I love baking. Years ago, I discovered the No Knead Bread recipe and realized that I was turning out such delicious breads with it that I wasn't moving forward with trying other recipes. It is still my fallback, even though I am back to being more creative with my baking these days. It is a recipe that, if you have a cast iron pot or Le Creuset or other pot with cover that can handle 500 degrees of oven heat, that's all you need to turn out spectacular bread in your own home. Gelatinization. An important word here. This is a very wet dough which is why only nominal folding is required in order to distribute the yeast before the final rise. The small amount of yeast, in this wet environment will grow, spreading through the dough over the 8-10 hour time frame. Make the dough before you go to bed on Friday night. Do the fold when you wake up. Let it rise for that second time and follow the instructions for preheating the oven and the vessel.
No Knead Bread Recipe:
Jay Francis –
3 cups King Arthur bread flour ( I like the flavor of King Arthur bread flour. You will, too)
1 5/8 cups of water
1/4 tsp. rapid rise yeast
1 tsp. Kosher salt, or more if you like saltier bread
Parchment paper, crumbled and re-opened, to rest the dough in for the second rise and then for placing into the cast iron pot so it doesn’t stick
In a large bowl, combine the flour, yeast, salt. Add 1 5/8 cups (400 ml) water and stir until blended; the dough will be shaggy and very sticky. Cover the bowl with plastic wrap. Or, use a plastic bowl or container that has a snap lid instead. I use either a Tupperware bowl or a Rubbermaid container, either of which has a locking lid. I let it rise in the oven but just so it isn't affected by the cold air from our air conditioner blowing in the kitchen. Oven doesn't have to be pre-heated.
Let the dough rest at room temperature until the surface is dotted with bubbles, 8 hours.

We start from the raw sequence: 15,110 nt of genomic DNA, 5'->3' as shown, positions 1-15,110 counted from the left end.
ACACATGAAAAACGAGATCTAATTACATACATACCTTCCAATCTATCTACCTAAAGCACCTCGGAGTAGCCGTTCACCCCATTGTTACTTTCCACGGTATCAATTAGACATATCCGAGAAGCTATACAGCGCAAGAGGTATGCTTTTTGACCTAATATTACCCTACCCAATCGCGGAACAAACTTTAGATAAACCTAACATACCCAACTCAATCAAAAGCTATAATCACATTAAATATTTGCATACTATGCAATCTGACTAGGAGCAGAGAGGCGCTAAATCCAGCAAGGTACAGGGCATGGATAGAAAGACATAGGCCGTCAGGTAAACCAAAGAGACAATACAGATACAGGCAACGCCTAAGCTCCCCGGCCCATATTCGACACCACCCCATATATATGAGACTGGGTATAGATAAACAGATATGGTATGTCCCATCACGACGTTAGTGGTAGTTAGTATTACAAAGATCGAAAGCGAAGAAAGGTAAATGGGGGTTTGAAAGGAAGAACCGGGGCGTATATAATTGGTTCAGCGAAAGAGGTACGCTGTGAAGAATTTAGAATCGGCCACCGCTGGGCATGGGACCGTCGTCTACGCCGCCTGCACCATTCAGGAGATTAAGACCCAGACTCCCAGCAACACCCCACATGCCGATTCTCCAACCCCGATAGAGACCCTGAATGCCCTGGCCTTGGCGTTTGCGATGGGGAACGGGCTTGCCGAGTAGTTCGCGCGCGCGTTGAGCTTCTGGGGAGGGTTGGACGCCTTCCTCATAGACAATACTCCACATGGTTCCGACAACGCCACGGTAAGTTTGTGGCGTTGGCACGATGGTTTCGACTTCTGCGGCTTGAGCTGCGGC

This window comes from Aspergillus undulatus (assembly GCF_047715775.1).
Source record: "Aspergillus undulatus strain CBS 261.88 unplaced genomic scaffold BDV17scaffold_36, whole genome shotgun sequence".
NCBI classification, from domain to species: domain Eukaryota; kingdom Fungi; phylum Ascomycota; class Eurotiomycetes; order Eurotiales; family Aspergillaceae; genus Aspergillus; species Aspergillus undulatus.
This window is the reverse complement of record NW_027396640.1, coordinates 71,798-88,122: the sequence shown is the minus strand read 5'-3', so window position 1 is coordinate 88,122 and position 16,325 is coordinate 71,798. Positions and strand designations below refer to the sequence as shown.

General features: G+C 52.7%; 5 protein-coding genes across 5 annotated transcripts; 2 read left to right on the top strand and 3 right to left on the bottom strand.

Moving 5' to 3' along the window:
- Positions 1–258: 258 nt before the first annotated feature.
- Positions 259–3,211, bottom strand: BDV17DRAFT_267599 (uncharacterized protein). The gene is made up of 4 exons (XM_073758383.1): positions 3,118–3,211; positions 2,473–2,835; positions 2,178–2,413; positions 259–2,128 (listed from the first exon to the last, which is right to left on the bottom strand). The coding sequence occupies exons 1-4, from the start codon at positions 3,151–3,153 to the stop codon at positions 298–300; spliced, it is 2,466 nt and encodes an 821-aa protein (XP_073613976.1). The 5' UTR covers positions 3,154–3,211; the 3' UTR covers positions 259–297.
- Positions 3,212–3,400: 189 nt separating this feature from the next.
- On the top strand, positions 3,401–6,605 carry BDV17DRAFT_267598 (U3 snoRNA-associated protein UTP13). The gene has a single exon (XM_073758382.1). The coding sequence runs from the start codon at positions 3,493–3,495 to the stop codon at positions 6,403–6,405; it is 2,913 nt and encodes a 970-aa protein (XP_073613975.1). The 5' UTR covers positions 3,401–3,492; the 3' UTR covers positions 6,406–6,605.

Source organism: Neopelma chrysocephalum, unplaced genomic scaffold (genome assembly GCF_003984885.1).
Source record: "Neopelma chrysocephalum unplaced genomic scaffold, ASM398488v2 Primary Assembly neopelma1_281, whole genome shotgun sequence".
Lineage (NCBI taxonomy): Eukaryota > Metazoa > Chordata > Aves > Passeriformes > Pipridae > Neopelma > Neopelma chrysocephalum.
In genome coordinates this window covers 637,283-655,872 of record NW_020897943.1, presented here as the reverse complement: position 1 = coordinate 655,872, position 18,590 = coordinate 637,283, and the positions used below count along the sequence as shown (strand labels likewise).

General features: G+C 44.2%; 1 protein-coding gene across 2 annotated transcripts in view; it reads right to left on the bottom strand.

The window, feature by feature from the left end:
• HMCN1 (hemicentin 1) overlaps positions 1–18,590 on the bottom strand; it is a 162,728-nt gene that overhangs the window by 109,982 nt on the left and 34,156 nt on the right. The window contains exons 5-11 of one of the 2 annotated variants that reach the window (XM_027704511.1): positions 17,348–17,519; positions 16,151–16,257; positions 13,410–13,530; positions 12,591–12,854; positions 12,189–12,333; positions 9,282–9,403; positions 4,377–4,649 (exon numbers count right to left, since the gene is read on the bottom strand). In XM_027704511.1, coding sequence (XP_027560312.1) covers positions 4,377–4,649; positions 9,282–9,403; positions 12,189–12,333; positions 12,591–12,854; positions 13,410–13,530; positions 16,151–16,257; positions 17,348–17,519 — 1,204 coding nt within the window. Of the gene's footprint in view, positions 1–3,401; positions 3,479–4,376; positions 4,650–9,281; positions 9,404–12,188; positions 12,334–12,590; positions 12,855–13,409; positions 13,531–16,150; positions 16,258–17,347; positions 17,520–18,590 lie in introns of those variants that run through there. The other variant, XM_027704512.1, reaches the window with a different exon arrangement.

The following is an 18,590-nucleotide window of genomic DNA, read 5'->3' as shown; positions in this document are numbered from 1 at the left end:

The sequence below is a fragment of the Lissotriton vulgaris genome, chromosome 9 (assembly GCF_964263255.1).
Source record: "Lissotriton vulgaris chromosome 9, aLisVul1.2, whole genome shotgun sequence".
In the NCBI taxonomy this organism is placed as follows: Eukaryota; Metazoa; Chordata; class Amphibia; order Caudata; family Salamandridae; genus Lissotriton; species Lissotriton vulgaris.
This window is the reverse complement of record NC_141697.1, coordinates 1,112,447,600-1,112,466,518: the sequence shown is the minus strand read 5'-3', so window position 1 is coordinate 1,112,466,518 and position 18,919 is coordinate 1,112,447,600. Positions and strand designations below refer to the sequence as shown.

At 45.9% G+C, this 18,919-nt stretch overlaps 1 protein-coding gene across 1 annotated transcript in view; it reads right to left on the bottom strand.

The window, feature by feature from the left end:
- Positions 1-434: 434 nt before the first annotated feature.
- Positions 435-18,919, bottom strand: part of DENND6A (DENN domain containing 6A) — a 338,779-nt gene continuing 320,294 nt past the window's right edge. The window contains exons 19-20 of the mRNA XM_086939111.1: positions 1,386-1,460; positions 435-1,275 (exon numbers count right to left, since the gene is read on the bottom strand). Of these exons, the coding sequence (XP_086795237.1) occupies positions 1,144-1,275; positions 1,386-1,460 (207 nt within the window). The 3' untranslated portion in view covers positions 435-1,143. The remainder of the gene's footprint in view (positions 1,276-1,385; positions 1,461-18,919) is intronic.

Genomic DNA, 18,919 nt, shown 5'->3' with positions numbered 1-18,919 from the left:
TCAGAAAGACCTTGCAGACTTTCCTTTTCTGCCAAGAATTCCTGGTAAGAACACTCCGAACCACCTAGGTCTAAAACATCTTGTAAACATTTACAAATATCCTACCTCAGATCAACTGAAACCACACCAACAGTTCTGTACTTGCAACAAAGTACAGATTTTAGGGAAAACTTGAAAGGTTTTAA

Place the dough on a lightly floured work surface. Sprinkle the dough with a little flour and fold the dough over onto itself once or twice. This helps distribute the yeast throughout the dough, resulting in a little better bread.
Grab a portion of parchment paper and crumple it so that it has four corners for lifting and fits into the bowl that you did the rising of the dough in. You are going to return the dough to the container and let it rise for two hours. Putting it on the parchment will allow you to lift it out of the bowl and put it in the super heated cast iron pot or dutch oven when the time comes. Put the dough on top of the parchment paper, return the dough to its proofing container, covered, until the dough is more than double in size and does not readily spring back when poked with a finger, about 2 hours.
At least 30 minutes before the dough is ready, put a 2 3/4-quart cast-iron pot or dutch oven with its cover in the oven and preheat the oven to 450°F.
Carefully remove the pot from the oven. Lift the dough by the parchment paper edges and lower into the pot. Cover with the lid and bake for 25 minutes. Uncover and continue baking until the loaf is browned, 5-10 minutes more. Sometimes, though, I just bake for 30 minutes without removing the cover.
Remove the pot from the oven and gently lift out the bread with the parchment paper edges to cool. Be careful not to burn yourself.